rose and re-asserted the innocence of that officer, as to the charge conveyed in the motion, although he admitted his incorrectness in some points, owing to the imperfection of his understanding. Was such incorrectness, he would ask, any matter of astonishment, or to be regarded as improbable, when the embarrassment of other and intelligent witnesses was taken into account; when it was considered that even the honourable mover of the inquiry himself, competent as his capacity was, and fully prepared as his mind must have been, for any examination, was yet so confused, that he did not remember what had happened even within 24 hours immediately preceding, with respect to the number of times he had seen Mrs. Clarke. Now, he put it to the house, whether if cross examination could produce such an instance of confusion in a man of ability, what was to be expected on the part of a person so reared and educated as general Clavering had been; so unaccustomed to interrogation or public speaking as he must be naturally supposed. General Clavering was perfectly aware of the power of the house, and, of course, willing to submit with all humility to its decision. But yet, whatever that decision might be, which acknowledging his fault as he did most sincerely, would, he hoped, be tempered with mercy, he trusted to his conscious innocence, and that the opinion of a just and generous public would save his character from suffering; that it would acquit him, at least, of any intentional guilt.
argued, that it was no reason at all why the house should not take immediate cognizance of this prevarication, because some other member wished to speak upon the subject, who was necessarily absent, or that some evidence was to be brought forward: no additional evidence was necessary. He could not conceive why general Clavering should not be 780 sent to Newgate, in the same manner as captain Sandon had been. It had been argued, that it could not be supposed a person of such respectable birth, high rank, and good education, as general Clavering, could be guilty of prevarication; but in his opinion, these were circumstances which only aggravated his offence, and ought to subject him to greater severity of punishment. He was sorry that a gentleman, descended from a respectable family, should have subjected himself and that family to have their feelings hurt, by a discussion of this sort. With respect to the family with whom general Clavering was connected, he had been always taught to look up to them with the greatest respect; but he could not be led on that account to compromise such a question at this, even although they were one of the most noble families of Great Britain. There was, however, no risk of the honour of that family being tarnished by the misconduct of one individual. What the house had done it must do again. Captain Sandon had been sent to Newgate, although he declared his misrepresentations proceeded not from a bad heart, but from a bad head. General Clavering now said the same thing; but why admit that apology in the one evidence, and not in the other? The connection, education, and rank of the latter, ail made against him. Captain Sandon was an unwilling witness, who had been forced to the bar of that house, but general Clavering was a man volunteered to falsify, the evidence of another witness, who was absolutely his benefactress. These were aggravating circumstances. He had heard a great deal of general Clavering's honour. But where, he would ask, was the honour of a general officer, in offering a thousand pounds to a whore, to purchase promotion? What would the public say to them, if, after so many postponements of this question, and after committing captain Sandon to Newgale, they allowed general Clavering to escape? It might appear to the public, that the house wished by postponing this question, to get clear of it altogether. They might say, with King Lear,'Through tattered clothes small vices do appear, 'Robes and fur gowns hide all.'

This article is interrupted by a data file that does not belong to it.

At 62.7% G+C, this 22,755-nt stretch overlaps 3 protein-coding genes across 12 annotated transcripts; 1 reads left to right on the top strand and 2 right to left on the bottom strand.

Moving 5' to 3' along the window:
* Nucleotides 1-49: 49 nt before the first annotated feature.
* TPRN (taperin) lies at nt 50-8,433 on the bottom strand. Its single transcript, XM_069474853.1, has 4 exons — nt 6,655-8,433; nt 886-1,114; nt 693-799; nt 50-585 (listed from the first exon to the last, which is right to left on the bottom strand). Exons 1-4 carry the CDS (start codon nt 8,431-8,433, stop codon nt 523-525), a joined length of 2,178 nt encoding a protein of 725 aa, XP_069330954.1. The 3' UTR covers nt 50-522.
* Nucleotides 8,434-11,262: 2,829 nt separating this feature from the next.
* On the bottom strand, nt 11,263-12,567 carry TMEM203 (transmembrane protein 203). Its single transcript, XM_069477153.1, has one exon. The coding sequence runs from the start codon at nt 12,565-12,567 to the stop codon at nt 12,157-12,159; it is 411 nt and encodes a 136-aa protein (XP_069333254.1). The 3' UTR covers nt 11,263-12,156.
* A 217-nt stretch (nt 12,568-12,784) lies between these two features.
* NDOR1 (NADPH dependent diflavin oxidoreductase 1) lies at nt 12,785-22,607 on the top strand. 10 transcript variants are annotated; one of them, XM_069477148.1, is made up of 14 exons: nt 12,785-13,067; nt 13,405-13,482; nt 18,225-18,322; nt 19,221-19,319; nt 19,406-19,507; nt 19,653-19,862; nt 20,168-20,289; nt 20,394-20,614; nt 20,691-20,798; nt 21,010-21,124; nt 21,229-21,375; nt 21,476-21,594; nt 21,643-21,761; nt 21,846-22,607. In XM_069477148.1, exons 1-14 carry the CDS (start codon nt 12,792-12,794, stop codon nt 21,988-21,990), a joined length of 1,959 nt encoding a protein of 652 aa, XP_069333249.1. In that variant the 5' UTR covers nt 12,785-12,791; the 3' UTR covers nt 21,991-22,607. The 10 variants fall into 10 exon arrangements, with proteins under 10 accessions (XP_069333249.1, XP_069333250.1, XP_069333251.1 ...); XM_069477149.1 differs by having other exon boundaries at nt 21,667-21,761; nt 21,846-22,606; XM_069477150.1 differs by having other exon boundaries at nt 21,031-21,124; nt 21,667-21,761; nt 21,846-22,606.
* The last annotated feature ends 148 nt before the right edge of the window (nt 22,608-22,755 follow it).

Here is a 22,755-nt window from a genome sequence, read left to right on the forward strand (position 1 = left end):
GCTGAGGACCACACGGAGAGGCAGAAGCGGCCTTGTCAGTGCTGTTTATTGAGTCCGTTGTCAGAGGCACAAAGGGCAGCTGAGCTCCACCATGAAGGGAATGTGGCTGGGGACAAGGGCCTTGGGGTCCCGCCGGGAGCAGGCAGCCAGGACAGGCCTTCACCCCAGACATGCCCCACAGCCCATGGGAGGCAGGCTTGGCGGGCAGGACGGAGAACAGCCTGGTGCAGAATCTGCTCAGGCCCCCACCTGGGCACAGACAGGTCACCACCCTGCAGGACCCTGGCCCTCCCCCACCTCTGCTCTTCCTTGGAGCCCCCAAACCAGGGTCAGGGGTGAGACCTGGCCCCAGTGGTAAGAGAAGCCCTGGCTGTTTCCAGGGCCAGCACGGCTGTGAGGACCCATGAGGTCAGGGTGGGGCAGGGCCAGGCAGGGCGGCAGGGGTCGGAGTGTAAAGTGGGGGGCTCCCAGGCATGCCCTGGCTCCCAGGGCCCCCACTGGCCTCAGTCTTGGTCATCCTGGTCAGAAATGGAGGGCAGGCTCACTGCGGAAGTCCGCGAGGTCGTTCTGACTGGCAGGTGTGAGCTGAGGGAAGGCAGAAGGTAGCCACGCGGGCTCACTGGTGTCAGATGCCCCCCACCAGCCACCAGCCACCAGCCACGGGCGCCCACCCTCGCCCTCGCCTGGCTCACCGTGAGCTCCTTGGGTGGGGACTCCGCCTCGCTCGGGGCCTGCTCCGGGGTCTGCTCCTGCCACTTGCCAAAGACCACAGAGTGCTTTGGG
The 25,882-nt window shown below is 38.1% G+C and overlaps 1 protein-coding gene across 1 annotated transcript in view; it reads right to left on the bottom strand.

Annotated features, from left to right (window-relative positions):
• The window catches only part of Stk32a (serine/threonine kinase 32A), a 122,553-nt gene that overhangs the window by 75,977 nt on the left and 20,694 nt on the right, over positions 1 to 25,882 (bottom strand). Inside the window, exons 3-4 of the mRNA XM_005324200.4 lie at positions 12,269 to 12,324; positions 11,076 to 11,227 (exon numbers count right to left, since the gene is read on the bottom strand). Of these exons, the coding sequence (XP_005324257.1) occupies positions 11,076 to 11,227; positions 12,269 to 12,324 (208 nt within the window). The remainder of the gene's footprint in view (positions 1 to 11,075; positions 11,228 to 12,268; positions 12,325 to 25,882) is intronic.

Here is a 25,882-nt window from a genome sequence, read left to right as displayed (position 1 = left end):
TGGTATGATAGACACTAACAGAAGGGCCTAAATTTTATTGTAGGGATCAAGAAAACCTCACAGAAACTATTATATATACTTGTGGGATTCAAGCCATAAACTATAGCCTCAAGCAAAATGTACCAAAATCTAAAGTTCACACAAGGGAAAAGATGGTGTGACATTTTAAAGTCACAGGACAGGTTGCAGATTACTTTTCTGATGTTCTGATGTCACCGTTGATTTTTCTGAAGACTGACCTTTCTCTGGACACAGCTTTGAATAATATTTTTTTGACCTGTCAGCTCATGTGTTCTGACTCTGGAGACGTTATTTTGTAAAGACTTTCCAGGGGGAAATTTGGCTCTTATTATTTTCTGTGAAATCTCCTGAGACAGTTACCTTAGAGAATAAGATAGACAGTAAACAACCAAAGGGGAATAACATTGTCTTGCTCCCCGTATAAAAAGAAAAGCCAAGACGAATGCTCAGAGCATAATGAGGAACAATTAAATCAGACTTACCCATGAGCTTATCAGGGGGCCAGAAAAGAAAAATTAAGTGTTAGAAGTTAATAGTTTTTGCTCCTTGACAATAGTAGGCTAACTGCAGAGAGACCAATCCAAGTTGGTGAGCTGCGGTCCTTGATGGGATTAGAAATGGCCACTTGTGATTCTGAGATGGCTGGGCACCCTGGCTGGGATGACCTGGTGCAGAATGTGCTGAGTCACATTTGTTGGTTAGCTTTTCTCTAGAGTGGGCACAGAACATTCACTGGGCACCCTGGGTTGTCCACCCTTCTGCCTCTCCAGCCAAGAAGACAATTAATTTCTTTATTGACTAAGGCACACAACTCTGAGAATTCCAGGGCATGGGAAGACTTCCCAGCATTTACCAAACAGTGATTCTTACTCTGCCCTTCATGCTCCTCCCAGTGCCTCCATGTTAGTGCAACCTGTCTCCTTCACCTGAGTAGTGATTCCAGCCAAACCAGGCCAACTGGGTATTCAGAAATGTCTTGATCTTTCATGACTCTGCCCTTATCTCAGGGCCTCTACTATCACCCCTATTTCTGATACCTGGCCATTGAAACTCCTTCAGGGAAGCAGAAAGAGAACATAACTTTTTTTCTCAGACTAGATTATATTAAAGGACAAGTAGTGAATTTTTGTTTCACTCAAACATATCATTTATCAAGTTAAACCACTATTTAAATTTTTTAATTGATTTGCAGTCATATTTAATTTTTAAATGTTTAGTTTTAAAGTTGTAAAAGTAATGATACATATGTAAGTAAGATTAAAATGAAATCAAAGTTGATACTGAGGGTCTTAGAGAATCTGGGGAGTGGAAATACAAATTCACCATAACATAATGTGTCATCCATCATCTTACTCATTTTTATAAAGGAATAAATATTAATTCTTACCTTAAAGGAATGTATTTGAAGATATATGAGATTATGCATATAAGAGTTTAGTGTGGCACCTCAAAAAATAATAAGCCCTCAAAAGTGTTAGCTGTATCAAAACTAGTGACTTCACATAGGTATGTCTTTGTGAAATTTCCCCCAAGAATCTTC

§ Mr. Whitbread.